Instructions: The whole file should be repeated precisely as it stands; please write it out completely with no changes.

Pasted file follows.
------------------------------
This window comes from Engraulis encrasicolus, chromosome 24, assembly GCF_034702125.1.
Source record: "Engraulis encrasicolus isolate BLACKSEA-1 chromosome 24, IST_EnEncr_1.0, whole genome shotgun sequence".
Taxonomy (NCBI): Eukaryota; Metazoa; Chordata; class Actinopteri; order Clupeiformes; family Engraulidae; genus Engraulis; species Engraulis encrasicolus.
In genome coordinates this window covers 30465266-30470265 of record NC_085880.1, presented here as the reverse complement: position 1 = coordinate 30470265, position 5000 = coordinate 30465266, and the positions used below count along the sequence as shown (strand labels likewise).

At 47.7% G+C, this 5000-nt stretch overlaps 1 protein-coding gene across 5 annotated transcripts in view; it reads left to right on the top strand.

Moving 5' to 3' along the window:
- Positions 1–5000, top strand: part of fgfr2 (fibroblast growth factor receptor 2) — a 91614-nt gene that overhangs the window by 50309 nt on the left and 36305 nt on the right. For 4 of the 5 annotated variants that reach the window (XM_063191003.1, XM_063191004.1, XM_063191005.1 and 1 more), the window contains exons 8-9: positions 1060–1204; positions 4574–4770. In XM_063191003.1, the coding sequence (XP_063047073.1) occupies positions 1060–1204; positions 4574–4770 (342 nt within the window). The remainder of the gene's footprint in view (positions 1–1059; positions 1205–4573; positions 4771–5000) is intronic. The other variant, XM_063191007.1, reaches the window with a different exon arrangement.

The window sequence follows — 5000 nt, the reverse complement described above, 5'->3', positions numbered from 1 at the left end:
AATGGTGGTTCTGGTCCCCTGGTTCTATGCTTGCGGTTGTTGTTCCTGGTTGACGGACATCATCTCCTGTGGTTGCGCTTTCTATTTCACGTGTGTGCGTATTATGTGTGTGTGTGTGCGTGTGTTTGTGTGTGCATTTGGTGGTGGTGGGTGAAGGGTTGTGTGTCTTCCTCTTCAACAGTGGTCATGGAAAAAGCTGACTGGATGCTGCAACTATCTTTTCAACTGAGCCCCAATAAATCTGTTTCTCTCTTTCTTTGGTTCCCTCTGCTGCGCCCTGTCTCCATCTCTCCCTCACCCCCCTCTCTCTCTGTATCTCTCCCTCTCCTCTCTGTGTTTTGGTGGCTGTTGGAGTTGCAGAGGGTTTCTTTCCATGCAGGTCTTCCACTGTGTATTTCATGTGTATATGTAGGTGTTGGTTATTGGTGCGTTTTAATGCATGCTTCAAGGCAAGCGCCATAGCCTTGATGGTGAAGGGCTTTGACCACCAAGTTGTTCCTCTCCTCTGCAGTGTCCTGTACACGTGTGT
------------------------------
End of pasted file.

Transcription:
This window comes from Engraulis encrasicolus, chromosome 24, assembly GCF_034702125.1.
Source record: "Engraulis encrasicolus isolate BLACKSEA-1 chromosome 24, IST_EnEncr_1.0, whole genome shotgun sequence".
Taxonomy (NCBI): Eukaryota; Metazoa; Chordata; class Actinopteri; order Clupeiformes; family Engraulidae; genus Engraulis; species Engraulis encrasicolus.
In genome coordinates this window covers 30465266-30470265 of record NC_085880.1, presented here as the reverse complement: position 1 = coordinate 30470265, position 5000 = coordinate 30465266, and the positions used below count along the sequence as shown (strand labels likewise).

At 47.7% G+C, this 5000-nt stretch overlaps 1 protein-coding gene across 5 annotated transcripts in view; it reads left to right on the top strand.

Moving 5' to 3' along the window:
- Positions 1–5000, top strand: part of fgfr2 (fibroblast growth factor receptor 2) — a 91614-nt gene that overhangs the window by 50309 nt on the left and 36305 nt on the right. For 4 of the 5 annotated variants that reach the window (XM_063191003.1, XM_063191004.1, XM_063191005.1 and 1 more), the window contains exons 8-9: positions 1060–1204; positions 4574–4770. In XM_063191003.1, the coding sequence (XP_063047073.1) occupies positions 1060–1204; positions 4574–4770 (342 nt within the window). The remainder of the gene's footprint in view (positions 1–1059; positions 1205–4573; positions 4771–5000) is intronic. The other variant, XM_063191007.1, reaches the window with a different exon arrangement.

The window sequence follows — 5000 nt, the reverse complement described above, 5'->3', positions numbered from 1 at the left end:
AATGGTGGTTCTGGTCCCCTGGTTCTATGCTTGCGGTTGTTGTTCCTGGTTGACGGACATCATCTCCTGTGGTTGCGCTTTCTATTTCACGTGTGTGCGTATTATGTGTGTGTGTGTGCGTGTGTTTGTGTGTGCATTTGGTGGTGGTGGGTGAAGGGTTGTGTGTCTTCCTCTTCAACAGTGGTCATGGAAAAAGCTGACTGGATGCTGCAACTATCTTTTCAACTGAGCCCCAATAAATCTGTTTCTCTCTTTCTTTGGTTCCCTCTGCTGCGCCCTGTCTCCATCTCTCCCTCACCCCCCTCTCTCTCTGTATCTCTCCCTCTCCTCTCTGTGTTTTGGTGGCTGTTGGAGTTGCAGAGGGTTTCTTTCCATGCAGGTCTTCCACTGTGTATTTCATGTGTATATGTAGGTGTTGGTTATTGGTGCGTTTTAATGCATGCTTCAAGGCAAGCGCCATAGCCTTGATGGTGAAGGGCTTTGACCACCAAGTTGTTCCTCTCCTCTGCAGTGTCCTGTACACGTGTGT